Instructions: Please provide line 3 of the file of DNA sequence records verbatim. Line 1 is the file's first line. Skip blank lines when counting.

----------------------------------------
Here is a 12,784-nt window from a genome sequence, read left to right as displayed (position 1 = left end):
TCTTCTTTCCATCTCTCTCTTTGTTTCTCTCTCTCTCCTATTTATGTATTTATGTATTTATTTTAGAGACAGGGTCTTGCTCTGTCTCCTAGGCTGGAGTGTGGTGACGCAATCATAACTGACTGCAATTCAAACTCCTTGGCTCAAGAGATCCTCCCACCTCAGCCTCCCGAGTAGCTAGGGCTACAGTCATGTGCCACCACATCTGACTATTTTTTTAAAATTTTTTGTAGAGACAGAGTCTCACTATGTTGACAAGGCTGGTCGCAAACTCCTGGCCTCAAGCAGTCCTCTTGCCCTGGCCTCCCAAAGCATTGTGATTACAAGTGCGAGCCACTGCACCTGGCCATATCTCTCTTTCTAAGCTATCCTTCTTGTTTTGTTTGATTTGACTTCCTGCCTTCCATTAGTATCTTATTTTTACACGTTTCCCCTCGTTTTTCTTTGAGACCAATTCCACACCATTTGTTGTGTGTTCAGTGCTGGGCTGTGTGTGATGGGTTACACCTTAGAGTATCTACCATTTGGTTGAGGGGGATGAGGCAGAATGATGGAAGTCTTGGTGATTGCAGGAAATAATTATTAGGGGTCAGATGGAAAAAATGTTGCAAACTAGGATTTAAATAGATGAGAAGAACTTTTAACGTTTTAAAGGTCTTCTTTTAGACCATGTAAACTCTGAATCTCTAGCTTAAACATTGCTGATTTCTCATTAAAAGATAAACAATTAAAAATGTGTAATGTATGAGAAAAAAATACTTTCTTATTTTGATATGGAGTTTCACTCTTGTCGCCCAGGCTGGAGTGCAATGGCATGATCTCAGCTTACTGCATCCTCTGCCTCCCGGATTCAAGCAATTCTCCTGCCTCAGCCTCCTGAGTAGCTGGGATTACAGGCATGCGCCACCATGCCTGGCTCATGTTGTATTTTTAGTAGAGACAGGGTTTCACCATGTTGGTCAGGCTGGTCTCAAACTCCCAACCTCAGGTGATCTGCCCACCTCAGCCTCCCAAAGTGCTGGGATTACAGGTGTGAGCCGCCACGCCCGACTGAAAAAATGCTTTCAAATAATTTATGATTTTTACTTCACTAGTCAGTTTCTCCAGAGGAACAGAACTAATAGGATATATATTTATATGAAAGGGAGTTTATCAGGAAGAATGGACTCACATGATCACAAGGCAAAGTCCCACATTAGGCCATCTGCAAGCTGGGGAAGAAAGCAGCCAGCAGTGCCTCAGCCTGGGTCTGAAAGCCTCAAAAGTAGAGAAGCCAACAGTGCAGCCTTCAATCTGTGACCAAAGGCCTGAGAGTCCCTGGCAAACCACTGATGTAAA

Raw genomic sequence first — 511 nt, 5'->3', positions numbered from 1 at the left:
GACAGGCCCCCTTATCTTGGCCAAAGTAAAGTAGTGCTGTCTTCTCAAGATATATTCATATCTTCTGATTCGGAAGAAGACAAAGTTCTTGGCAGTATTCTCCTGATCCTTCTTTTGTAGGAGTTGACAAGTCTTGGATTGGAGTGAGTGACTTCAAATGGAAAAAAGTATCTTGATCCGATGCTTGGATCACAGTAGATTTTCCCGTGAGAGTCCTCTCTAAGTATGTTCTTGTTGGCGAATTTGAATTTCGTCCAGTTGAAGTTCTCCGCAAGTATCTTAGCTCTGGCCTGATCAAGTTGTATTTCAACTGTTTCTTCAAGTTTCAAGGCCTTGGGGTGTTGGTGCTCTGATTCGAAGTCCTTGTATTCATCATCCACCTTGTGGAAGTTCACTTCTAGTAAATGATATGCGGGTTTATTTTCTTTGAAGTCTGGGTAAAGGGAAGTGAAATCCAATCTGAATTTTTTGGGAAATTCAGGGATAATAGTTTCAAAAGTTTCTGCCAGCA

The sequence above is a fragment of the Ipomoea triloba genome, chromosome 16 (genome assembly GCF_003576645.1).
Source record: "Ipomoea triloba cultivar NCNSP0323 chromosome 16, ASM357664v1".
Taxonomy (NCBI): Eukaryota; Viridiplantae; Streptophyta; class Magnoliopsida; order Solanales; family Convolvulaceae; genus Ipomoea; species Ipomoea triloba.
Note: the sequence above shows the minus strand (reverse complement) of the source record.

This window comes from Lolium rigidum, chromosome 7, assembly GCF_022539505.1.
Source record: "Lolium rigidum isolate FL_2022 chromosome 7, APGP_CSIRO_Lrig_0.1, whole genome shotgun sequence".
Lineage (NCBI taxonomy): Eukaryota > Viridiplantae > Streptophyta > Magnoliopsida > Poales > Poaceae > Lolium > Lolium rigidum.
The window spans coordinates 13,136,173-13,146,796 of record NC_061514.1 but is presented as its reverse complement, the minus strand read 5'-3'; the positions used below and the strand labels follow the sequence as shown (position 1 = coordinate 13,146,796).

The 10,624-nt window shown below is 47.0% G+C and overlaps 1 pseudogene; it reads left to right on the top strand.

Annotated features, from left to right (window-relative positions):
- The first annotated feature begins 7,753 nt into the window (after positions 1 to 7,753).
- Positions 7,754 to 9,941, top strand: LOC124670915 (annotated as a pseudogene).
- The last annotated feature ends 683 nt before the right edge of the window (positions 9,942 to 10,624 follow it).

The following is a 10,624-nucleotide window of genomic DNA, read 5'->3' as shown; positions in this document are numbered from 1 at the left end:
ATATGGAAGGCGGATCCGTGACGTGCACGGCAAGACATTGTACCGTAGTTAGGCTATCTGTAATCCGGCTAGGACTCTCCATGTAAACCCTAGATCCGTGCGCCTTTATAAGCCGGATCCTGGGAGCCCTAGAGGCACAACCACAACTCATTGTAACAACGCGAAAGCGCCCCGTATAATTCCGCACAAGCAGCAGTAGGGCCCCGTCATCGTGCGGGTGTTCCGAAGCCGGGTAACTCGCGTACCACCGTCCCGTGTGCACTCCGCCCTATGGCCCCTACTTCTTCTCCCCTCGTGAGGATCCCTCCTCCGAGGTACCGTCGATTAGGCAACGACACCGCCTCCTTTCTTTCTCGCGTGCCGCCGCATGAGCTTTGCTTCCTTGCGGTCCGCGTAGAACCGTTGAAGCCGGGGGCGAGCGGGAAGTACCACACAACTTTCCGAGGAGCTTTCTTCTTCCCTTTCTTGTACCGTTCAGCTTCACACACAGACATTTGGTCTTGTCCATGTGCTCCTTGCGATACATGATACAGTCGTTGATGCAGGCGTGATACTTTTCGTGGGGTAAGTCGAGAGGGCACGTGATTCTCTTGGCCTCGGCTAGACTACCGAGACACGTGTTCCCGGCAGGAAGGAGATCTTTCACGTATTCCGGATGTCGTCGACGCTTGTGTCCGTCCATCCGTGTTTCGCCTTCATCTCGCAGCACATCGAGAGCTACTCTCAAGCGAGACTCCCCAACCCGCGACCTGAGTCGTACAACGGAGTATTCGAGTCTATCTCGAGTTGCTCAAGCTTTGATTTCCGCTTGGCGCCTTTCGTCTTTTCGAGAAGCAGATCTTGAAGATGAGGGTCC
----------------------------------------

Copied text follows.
Raw genomic sequence first — 511 nt, 5'->3', positions numbered from 1 at the left: